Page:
From the king’s palace complex we proceeded on foot to Bokor’s giant Buddha, Lok Yeay Mao. Unveiled in 2012, this towering 1075 meter statue stands as a mountain spirit and goddess of the sea. While the king’s houses had all stood empty, here we saw a number of Khmer tourists. All of whom bowed down and lit incense sticks before her.

The Bokor Buddha.

Buddha statue Bokor National Park.

Lok Yeay Mao.

King Sisowath Monivong didn’t completely idle away his years on Bokor Mountain. During his stay he oversaw the construction of a beautiful temple, Wat Sampov Pram. And he picked one of the most elevated spots in the whole park, which makes it Cambodia’s highest pagoda.

Wat Sampov Pram Temple Bokor National Park.

Wat Sampov Pram.

The temple’s name translates as Five Sailing Boats Monastery, a reference to five strange, (allegedly) boat like rocks found within the compound.

Boat rock sculptures Wat Sampov Pram Temple.


The rocks are connected to the legend of Preah Thong and The Naga Princess, who use five boats to transport people from the realm of Naga to the human world. So that they can create a new spiritual city. Right?

Wat Sampov Pram Temple.

Wat Sampov Pram Temple Kampot Cambodia.

Wat Sampov Pram Temple.

The tiny interior meanwhile is exceptionally charming with its shuttered windows, floor to ceiling wall murals and collection of stone and wooden buddhas. Really beautiful, even to a grizzled old Asian temple veteran like me.

Buddhist Temple Bokor Mountain Cambodia.

Bokor National Park.

Over the past decade there’s been a huge amount of investment across Bokor National Park, including a $1 billion development project from the Sokimex Investment Group. The bad news? Their plans for the mountain include a 16-floor five star hotel, a casino and a golf course.

On the other hand, they have committed to the maintenance and restoration of the mountain’s historical sights and have been building a road that connects them all.

Chinese development, Bokor Mountain.

Diggedy dig.

Chinese investment is growing too, with holiday homes and a KTV karaoke centre. San took us to see the massive, exceptionally ugly Thansur Sokha Hotel, mainly aimed at Chinese tourists. It’s equally soulless inside too, where Sladja and I grabbed some lattes from the bar. Coffeed up, we jumped back into the tuk tuk and motored away to our final stop.

Thansur Sokha Hotel.

Thansur Sokha Hotel Bokor National Park.

Thansur Sokha Hotel.

I had actually forgotten all about Popokvil Waterfall, a scenic reserve Wonderboy and I briefly stopped at on that first visit. In Khmer it’s called Swirling Cloud Falls due to the fact that the river often finds itself shrouded in a thick, mountainous mist.

Popokvil Waterfall.

Popokvil Waterfall Bokor National Park.

Bokor National Park.

The waterfall itself was alright, nothing to write home about. What’s more, the vantage point and section of river that leads to the falls was really touristy, the most amount of people we’d seen in one place that day. I was just about to tell San that we were ready to go when he beckoned me over, a mischievous glint in his eyes.

River crossing Bokor Mountain Cambodia

“Come with me!”

“There is secret waterfall” he whispered. “Much better than this one, but a little difficult to go”. As soon as it became clear that we had to jump across a section of the river, Sladja ruled herself out and San and I pressed on.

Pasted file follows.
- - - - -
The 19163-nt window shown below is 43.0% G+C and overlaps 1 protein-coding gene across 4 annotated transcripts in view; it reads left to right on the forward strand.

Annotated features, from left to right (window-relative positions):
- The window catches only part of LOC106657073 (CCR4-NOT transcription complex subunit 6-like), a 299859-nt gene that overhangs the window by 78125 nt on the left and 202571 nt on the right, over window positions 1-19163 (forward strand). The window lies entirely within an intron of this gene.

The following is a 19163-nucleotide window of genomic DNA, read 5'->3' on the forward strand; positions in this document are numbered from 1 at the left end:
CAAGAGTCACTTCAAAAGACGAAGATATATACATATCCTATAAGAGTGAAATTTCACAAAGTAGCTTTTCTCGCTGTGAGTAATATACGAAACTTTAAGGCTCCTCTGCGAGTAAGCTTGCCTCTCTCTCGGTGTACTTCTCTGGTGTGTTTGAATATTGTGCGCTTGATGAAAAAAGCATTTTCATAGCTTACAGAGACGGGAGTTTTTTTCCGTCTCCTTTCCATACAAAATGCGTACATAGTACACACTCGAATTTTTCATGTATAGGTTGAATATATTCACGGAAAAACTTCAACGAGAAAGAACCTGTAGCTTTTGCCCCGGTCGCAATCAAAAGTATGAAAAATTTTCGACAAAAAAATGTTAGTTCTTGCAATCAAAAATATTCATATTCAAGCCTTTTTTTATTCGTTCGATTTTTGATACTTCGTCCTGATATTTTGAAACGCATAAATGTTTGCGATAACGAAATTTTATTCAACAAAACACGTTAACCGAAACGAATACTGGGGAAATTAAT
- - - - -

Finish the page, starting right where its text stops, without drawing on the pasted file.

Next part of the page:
Waving at me from a large boulder, she called a hundred be carefuls as we jumped and clambered to the other side. Then disappeared into a thick section of jungle.

What to see and do Bokor National Park

Bokor National Park.

I’ll never forget that thrilling trek through the jungle with San. We scrambled up slippery rock paths and, single handedly, he hauled me up a seemingly impassable rock. Then we were virtually falling down a muddy slope, as the sound of gushing water filled the air.

Bokor National Park.

Secret Waterfall Bokor National Park.

The Secret Waterfall.

Arriving at a leafy clearing, I caught my breath as the secret waterfall came into view. It was gorgeous and perfectly hidden, the flowing water crashing into a small, brown-white lagoon. Best of all we had it all to ourselves. “Go, go swim!” laughed San, mopping his sweaty brow with his hand.

Secret Waterfall Bokor Mountain.

Bokor National Park.

It really was the perfect end to our day on Bokor Mountain. Sladja and I will always be grateful to our guide, San. He was friendly, patient and conscientious throughout the day. And, as seen with the waterfall, wanted us to get that extra kick out of the experience.

You can hire him for yourself by contacting KKS Travel. You’ll find them in Kampot’s Old Market next to Simon’s Indian Restaurant.

Private tuk tuk driver KKS Travel Kampot

Our fantastic guide and driver, San.

Like this? Read more of my travel reports from Kampot.

Or go further afield with my many articles from across Cambodia.

I’ve been living, working and traveling all over the world since 2001. So why not check out my huge library of travel reports from over 30 countries.

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  • Lookoom

    This is not the first post I read about Bokor, usually it comes with the words “spooky” and “eerie”; but I don’t remember seeing the palace, let alone the second fall. Good work!

    January 28, 2021 - 9:46 am Reply
    • Leighton

      Cheers! Glad to have given you an alternative perspective.

      January 28, 2021 - 9:51 am Reply
  • nickreeves

    Wow, Boker National Park! The abandoned buildings are really atmospheric. Looks like a great trip.